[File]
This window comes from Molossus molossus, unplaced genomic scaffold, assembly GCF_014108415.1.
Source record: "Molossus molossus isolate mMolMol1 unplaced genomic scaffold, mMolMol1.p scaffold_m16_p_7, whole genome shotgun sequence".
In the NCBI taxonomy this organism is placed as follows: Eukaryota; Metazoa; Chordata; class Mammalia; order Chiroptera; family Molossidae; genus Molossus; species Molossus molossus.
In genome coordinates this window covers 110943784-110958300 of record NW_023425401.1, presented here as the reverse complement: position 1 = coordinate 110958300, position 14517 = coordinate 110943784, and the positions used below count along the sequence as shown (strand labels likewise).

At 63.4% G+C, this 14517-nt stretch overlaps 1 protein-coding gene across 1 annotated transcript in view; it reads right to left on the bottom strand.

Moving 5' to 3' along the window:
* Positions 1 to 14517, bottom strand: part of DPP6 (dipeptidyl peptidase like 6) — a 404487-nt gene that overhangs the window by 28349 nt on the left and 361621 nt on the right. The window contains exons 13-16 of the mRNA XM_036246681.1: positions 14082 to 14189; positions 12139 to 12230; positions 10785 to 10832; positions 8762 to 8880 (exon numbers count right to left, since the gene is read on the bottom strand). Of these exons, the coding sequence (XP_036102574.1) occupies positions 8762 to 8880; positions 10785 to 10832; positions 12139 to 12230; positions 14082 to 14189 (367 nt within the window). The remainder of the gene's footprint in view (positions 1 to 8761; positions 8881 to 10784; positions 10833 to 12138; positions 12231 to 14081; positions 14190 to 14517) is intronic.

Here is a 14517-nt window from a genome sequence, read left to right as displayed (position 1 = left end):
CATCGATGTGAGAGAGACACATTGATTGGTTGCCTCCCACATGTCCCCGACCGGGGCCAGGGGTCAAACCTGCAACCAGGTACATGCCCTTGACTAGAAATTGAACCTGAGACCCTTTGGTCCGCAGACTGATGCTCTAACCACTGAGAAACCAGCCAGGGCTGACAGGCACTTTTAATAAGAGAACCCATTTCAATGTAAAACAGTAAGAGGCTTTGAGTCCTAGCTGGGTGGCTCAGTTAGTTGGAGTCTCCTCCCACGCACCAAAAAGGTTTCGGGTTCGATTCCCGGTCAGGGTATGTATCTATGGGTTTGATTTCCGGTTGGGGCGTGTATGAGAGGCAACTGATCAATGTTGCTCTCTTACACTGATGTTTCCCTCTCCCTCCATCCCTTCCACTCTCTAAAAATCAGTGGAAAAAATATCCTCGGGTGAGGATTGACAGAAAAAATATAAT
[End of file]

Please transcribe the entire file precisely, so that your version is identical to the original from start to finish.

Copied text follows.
This window comes from Molossus molossus, unplaced genomic scaffold, assembly GCF_014108415.1.
Source record: "Molossus molossus isolate mMolMol1 unplaced genomic scaffold, mMolMol1.p scaffold_m16_p_7, whole genome shotgun sequence".
In the NCBI taxonomy this organism is placed as follows: Eukaryota; Metazoa; Chordata; class Mammalia; order Chiroptera; family Molossidae; genus Molossus; species Molossus molossus.
In genome coordinates this window covers 110943784-110958300 of record NW_023425401.1, presented here as the reverse complement: position 1 = coordinate 110958300, position 14517 = coordinate 110943784, and the positions used below count along the sequence as shown (strand labels likewise).

At 63.4% G+C, this 14517-nt stretch overlaps 1 protein-coding gene across 1 annotated transcript in view; it reads right to left on the bottom strand.

Moving 5' to 3' along the window:
* Positions 1 to 14517, bottom strand: part of DPP6 (dipeptidyl peptidase like 6) — a 404487-nt gene that overhangs the window by 28349 nt on the left and 361621 nt on the right. The window contains exons 13-16 of the mRNA XM_036246681.1: positions 14082 to 14189; positions 12139 to 12230; positions 10785 to 10832; positions 8762 to 8880 (exon numbers count right to left, since the gene is read on the bottom strand). Of these exons, the coding sequence (XP_036102574.1) occupies positions 8762 to 8880; positions 10785 to 10832; positions 12139 to 12230; positions 14082 to 14189 (367 nt within the window). The remainder of the gene's footprint in view (positions 1 to 8761; positions 8881 to 10784; positions 10833 to 12138; positions 12231 to 14081; positions 14190 to 14517) is intronic.

Here is a 14517-nt window from a genome sequence, read left to right as displayed (position 1 = left end):
CATCGATGTGAGAGAGACACATTGATTGGTTGCCTCCCACATGTCCCCGACCGGGGCCAGGGGTCAAACCTGCAACCAGGTACATGCCCTTGACTAGAAATTGAACCTGAGACCCTTTGGTCCGCAGACTGATGCTCTAACCACTGAGAAACCAGCCAGGGCTGACAGGCACTTTTAATAAGAGAACCCATTTCAATGTAAAACAGTAAGAGGCTTTGAGTCCTAGCTGGGTGGCTCAGTTAGTTGGAGTCTCCTCCCACGCACCAAAAAGGTTTCGGGTTCGATTCCCGGTCAGGGTATGTATCTATGGGTTTGATTTCCGGTTGGGGCGTGTATGAGAGGCAACTGATCAATGTTGCTCTCTTACACTGATGTTTCCCTCTCCCTCCATCCCTTCCACTCTCTAAAAATCAGTGGAAAAAATATCCTCGGGTGAGGATTGACAGAAAAAATATAAT